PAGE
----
Methods of Foreign Investment: Foreign Direct Investment (Part Ι)

Foreign Direct Investment (FDI)

Foreign Direct Investment (FDI)


Methods of Foreign Investment: Foreign Direct Investment (Part Ι)

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Introduction

According to article 3 of the Iran’s Foreign Investment Promotion and Protection Act (FIPPA), methods of investment are:

(i) Foreign Direct Investment (FDI) where the activity of the private sector is permitted;

(ii) foreign investment in all sectors within the framework of “Joint-venture”, “buy-back” and “build-operate-transfer (BOT)” schemes where the return of capital and profits accrued is solely emanated from the economic performance of the project in which the investment is made, and such return of capital and profit shall not be dependent upon a guarantee by the government, state-owned companies or banks.

Foreign direct investment is a kind of exterritorial investment in a business enterprise by a natural person or a legal entity based in another country with the aim of achieving long-term profit. In this type of investment, control and management of the enterprise as a whole or in part will often be in the hands of foreign investor. Based on FIPPA, foreign direct investment attained in the following ways:

  1. Through the use of foreign investment in a new Iranian company or by the purchase of an already-established company’s shares by the foreign investor;
  2. Through contractual arrangements between the parties with or without formation of company.

Furthermore, it can be construed from article 3 of FIPPA and related regulations that Foreign investment in economic sectors that are monopolized by the government will only be permitted where the return of capital and its profits is solely through the economic activity of the same investment project and does not rely on any guarantee by the government or government companies or banks. In fact, this article states the criteria for foreign investment in the public and private sectors of the Iran’s economic system.

Under article 44 of The Constitution of the Islamic Republic of Iran:

“The economy of the Islamic Republic of Iran is to consist of three sectors: state, cooperative, and private, and is to be based on systematic and sound planning.

Foreign Direct Investment (FDI)

1. The state sector is to include all large-scale and mother industries, foreign trade, major minerals, banking, insurance, power generation, dams, and large-scale irrigation networks, radio and television, post, telegraph and telephone services, aviation, shipping, roads, railroads and the like; all these will be publicly owned and administered by the State.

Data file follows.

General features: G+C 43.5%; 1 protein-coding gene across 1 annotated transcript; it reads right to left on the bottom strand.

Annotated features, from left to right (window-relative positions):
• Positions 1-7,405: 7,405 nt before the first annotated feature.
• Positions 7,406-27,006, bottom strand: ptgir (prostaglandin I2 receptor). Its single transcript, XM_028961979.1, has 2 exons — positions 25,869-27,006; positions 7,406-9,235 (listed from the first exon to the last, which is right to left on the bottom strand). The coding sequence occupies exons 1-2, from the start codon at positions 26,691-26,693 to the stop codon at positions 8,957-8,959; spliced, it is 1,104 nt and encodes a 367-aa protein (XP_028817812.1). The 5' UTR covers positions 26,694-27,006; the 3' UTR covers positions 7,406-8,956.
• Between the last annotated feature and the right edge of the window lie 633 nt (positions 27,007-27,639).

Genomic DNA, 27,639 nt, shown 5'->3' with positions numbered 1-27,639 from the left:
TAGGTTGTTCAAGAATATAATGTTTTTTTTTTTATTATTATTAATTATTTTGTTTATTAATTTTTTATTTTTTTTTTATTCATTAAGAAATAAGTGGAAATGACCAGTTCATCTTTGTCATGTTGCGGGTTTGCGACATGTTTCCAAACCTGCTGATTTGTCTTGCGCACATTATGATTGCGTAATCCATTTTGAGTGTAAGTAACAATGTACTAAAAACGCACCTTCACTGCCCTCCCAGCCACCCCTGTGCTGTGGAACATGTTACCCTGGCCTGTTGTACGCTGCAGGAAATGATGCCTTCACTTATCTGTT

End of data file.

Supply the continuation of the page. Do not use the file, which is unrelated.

2. The cooperative sector is to include cooperative companies and enterprises concerned with production and distribution, in urban and rural areas, in accordance with Islamic criteria.

3. The private sector consists of those activities concerned with agriculture, animal husbandry, industry, trade, and services that supplement the economic activities of the state and cooperative sectors.

Foreign Direct Investment (FDI)

Ownership in each of these three sectors is protected by the laws of the Islamic Republic, in so far as this ownership is in conformity with the other articles of this chapter, does not go beyond the bounds of Islamic law, contributes to the economic growth and progress of the country and does not harm society. The scope of each of these sectors as well as the regulations and conditions governing their operation, will be specified by law.”

Based on section “A” of the General policies of the Article 44 of the Constitution of the Islamic Republic of Iran: “Investment in and management and ownership of those sectors that fall under Article 44 are permissible by the non-state enterprises and public institutions, and the cooperative and private sectors as described below:

Foreign Direct Investment (FDI)

(i) Large-scale industries, mother industries (including large downstream oil and gas industries) and large mines (except oil and gas).

(ii) Foreign trade activities in the framework of trade and foreign currency policies of the country.

(iii) Banking operations by non-state public enterprises and institutions, publicly-held cooperatives and joint stock companies, provided maximum shareholding of each shareholder is determined by law.

(iv) Insurance

(v) Power supply, generation and importation of electricity for domestic consumption and export.

(vi) All postal and telecommunication activities, except the main telecommunication grid, assigning of frequencies and main networks of postal exchanges, routing and management of distribution of mails and basic postal services.

(vii) Roads and railways

(viii) Aviation (air transport) and shipping (marine transport).

The optimal share of the State and non-State sectors in the economic activities covered under the preamble of Article 44 will be determined by law by taking into view the sovereignty and independence of the country, social justice and economic development and growth.”

Considering the above-mentioned General Policies of Article 44 which has been instructed by Supreme Leader of Iran, the private sector can invest, manage and own economic activities specified in this instruction. As a result, foreign direct investment is allowed in these eight grounds by foreign investors.

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